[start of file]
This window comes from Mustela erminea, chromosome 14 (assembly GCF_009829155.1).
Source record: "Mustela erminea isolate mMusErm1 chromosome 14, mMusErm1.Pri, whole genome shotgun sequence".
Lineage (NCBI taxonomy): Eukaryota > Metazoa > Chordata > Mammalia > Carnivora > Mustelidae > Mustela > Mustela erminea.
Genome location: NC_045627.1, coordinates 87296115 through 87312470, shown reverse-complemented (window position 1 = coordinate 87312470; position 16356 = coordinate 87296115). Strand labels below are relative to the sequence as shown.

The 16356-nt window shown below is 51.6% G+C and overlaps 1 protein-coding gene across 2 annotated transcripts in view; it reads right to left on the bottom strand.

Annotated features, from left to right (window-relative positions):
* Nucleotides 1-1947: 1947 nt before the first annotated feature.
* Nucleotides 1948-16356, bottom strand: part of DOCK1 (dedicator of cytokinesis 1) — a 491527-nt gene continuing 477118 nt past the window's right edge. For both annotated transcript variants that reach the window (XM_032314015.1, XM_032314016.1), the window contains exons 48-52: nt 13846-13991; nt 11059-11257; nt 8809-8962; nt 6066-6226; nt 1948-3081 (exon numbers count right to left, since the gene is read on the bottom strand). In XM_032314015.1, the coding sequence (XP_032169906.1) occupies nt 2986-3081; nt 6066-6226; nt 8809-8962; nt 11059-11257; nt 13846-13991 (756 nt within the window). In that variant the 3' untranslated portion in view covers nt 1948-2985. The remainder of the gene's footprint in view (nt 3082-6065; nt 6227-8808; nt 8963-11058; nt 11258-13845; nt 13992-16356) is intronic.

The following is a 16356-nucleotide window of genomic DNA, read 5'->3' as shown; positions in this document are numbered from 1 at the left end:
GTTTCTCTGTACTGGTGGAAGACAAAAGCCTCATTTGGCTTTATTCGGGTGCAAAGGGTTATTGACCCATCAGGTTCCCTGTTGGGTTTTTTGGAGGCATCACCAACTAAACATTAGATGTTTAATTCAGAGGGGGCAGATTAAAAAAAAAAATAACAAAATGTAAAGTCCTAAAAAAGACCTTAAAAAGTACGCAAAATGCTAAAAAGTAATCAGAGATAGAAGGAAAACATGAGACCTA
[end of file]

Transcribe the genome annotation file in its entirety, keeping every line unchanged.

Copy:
This window comes from Mustela erminea, chromosome 14 (assembly GCF_009829155.1).
Source record: "Mustela erminea isolate mMusErm1 chromosome 14, mMusErm1.Pri, whole genome shotgun sequence".
Lineage (NCBI taxonomy): Eukaryota > Metazoa > Chordata > Mammalia > Carnivora > Mustelidae > Mustela > Mustela erminea.
Genome location: NC_045627.1, coordinates 87296115 through 87312470, shown reverse-complemented (window position 1 = coordinate 87312470; position 16356 = coordinate 87296115). Strand labels below are relative to the sequence as shown.

The 16356-nt window shown below is 51.6% G+C and overlaps 1 protein-coding gene across 2 annotated transcripts in view; it reads right to left on the bottom strand.

Annotated features, from left to right (window-relative positions):
* Nucleotides 1-1947: 1947 nt before the first annotated feature.
* Nucleotides 1948-16356, bottom strand: part of DOCK1 (dedicator of cytokinesis 1) — a 491527-nt gene continuing 477118 nt past the window's right edge. For both annotated transcript variants that reach the window (XM_032314015.1, XM_032314016.1), the window contains exons 48-52: nt 13846-13991; nt 11059-11257; nt 8809-8962; nt 6066-6226; nt 1948-3081 (exon numbers count right to left, since the gene is read on the bottom strand). In XM_032314015.1, the coding sequence (XP_032169906.1) occupies nt 2986-3081; nt 6066-6226; nt 8809-8962; nt 11059-11257; nt 13846-13991 (756 nt within the window). In that variant the 3' untranslated portion in view covers nt 1948-2985. The remainder of the gene's footprint in view (nt 3082-6065; nt 6227-8808; nt 8963-11058; nt 11258-13845; nt 13992-16356) is intronic.

The following is a 16356-nucleotide window of genomic DNA, read 5'->3' as shown; positions in this document are numbered from 1 at the left end:
GTTTCTCTGTACTGGTGGAAGACAAAAGCCTCATTTGGCTTTATTCGGGTGCAAAGGGTTATTGACCCATCAGGTTCCCTGTTGGGTTTTTTGGAGGCATCACCAACTAAACATTAGATGTTTAATTCAGAGGGGGCAGATTAAAAAAAAAAATAACAAAATGTAAAGTCCTAAAAAAGACCTTAAAAAGTACGCAAAATGCTAAAAAGTAATCAGAGATAGAAGGAAAACATGAGACCTA